Since the beginning, their philosophy has been to provide a complete personalized experience and to create a special connection with the clients. With this in mind, the shops have been designed with a careful attention to details from optometry to choosing the right pair. ZELAI Óptica also prides itself in being a pioneer of introducing metal models, while also counting all-black models as their staples. The trend factor for this season is reflected in the mini glasses and hexagonal models in their assortment.

Zelai Optica
Plaza de Chueca 9
28004 Madrid, Spain
+34 91 524 0547

Photos: courtesy of Zelai Optica

Fall / Winter 2018



Located in the Miami Design District, now home to plentiful art galleries, showrooms, high-end boutiques and restaurants, I On The District was one of the first luxury stores to open in this neighborhood in 2008. It was the dream of the founder Irina Chovkovy to bring quality eyewear brands to Miami, when no other optician in the city carried them. It offers a curated selection of independent brands, including Cutler and Gross, Matsuda, Mykita, and Jacques Marie Mage. As a concept boutique, it provides not only eyewear, but also a selection of niche handmade jewelry, perfumes, candles, books, and home decor curated from their extensive travels around the globe. They also work with local artists to display their work inside the store. “We are a family-run store and believe in forming personal relationships with our clients and community,” comments Irina. Their clientele is not limited to Miami locals, but also draws visitors from fashionable capital around the world from New York to São Paulo and Dubai.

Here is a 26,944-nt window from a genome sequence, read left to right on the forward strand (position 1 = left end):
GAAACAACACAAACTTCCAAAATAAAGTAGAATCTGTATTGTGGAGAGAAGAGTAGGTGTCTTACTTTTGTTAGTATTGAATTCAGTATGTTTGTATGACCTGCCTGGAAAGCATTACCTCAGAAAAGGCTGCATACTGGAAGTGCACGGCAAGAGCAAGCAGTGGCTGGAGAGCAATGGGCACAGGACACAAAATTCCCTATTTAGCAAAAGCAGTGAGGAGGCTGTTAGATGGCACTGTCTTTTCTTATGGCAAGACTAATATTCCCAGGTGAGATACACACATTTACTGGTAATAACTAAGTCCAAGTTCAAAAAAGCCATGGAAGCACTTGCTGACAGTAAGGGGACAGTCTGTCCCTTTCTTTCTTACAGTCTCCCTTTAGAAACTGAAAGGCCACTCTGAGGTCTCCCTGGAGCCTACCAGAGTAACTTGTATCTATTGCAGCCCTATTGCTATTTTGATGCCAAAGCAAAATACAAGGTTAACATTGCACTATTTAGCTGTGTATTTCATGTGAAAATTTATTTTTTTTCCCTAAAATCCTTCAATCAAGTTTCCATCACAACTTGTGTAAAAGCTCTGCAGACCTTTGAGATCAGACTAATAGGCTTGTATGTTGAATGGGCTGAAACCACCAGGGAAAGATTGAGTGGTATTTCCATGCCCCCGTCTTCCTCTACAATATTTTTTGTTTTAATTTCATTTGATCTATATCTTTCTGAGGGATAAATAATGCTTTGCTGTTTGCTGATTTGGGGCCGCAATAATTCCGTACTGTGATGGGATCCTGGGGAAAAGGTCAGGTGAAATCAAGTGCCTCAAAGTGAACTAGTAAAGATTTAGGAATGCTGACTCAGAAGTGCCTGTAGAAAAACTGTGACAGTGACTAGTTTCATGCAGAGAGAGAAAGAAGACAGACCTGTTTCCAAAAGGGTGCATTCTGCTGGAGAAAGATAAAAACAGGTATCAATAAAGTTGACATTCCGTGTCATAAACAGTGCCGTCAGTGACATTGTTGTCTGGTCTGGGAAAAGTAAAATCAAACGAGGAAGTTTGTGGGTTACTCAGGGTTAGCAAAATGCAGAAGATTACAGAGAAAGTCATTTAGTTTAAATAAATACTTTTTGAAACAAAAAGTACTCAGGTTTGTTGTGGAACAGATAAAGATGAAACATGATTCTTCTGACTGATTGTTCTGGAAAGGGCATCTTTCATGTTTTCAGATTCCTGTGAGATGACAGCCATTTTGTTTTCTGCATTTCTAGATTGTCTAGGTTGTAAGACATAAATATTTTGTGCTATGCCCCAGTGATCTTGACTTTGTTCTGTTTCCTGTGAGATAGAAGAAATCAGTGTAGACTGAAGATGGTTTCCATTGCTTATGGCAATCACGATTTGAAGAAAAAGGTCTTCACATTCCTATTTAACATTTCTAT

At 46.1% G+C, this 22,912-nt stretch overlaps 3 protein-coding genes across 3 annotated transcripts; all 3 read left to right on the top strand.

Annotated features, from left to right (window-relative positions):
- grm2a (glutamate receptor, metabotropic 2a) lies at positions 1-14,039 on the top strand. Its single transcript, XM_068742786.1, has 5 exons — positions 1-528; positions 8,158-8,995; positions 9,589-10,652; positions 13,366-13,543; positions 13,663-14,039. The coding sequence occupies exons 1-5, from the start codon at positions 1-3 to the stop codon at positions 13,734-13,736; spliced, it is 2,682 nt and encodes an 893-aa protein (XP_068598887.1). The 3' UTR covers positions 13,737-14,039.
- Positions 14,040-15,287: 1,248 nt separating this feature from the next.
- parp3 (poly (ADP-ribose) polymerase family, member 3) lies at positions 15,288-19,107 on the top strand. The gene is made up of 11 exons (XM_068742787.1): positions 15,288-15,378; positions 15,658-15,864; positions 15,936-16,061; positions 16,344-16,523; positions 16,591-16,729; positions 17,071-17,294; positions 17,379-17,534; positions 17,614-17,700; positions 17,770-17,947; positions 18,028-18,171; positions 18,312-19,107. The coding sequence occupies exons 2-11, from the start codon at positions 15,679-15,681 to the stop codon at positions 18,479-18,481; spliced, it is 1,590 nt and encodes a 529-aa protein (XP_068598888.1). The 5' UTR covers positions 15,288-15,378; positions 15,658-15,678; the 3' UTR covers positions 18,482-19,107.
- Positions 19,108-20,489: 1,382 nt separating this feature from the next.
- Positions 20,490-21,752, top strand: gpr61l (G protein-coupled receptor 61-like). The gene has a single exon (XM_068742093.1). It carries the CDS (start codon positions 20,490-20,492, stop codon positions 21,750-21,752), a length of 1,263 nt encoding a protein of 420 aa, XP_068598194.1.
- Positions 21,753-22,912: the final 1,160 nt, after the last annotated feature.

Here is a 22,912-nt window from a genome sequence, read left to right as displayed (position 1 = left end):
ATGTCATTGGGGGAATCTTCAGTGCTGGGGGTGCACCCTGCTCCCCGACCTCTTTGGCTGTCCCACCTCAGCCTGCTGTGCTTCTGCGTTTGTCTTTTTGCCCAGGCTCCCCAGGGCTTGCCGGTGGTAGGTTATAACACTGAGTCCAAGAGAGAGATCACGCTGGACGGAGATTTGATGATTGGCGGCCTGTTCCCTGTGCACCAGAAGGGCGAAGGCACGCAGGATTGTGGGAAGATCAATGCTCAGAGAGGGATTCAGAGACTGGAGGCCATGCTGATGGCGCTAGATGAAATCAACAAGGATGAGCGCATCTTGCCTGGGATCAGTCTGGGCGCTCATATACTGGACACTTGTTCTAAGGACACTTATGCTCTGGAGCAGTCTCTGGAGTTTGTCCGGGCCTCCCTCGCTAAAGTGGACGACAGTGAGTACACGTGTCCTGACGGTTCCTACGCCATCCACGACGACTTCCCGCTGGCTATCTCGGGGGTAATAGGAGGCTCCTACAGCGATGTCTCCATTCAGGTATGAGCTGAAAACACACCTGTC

Asked about the best sellers, Irina says that “Miami natives love colorful sporty pieces that work well on the boat, beach or out on the town.” Notably, aviators with tinted lenses and durable titanium frames from ic! berlin and Mykita, as well as Matsuda frames with iconic metalwork and steampunk influences are clients’ favorites. “This is the year of the cat-eye,” adds Irina, highlighting the original vintage RetroSpecs from the 1950s and the exaggerated shape of Kuboraum’s Y3 Mask, as well as Robert la Roche featuring a new take on clean lines.

I On The District
151 NE 41st St, Suite 141
Miami, FL 33137, USA
+1 305 573 9400

Photo: courtesy of I On The District

Fall / Winter 2018



Following iconic boutique Colette’s closure in December 2017, Sebastien Chapelle, who was the manager of the tech & watches department there for 14 years, decided to open Nous. “I created « nous » as a place with a specific art direction and know-how based on a unique philosophy « pour nous par nous » (« for us by us »).” The shop brings together more than 150 exclusive brands, exploring urban influences that reflect the spirit of the time, and aims to be at the crossroads of street culture. In addition to eyewear, it offers streetwear, accessories, sneakers and high-tech products, as well as books dedicated to the street culture influences. And with a price range starting at 5€ it is indicative of the wide range of the selection for all tastes and the diversity of collection in store. “Our clientele is very eclectic. Every day we welcome fans of street culture, international and Parisian, fashionistas, and people from around the world,” comments Sebastien.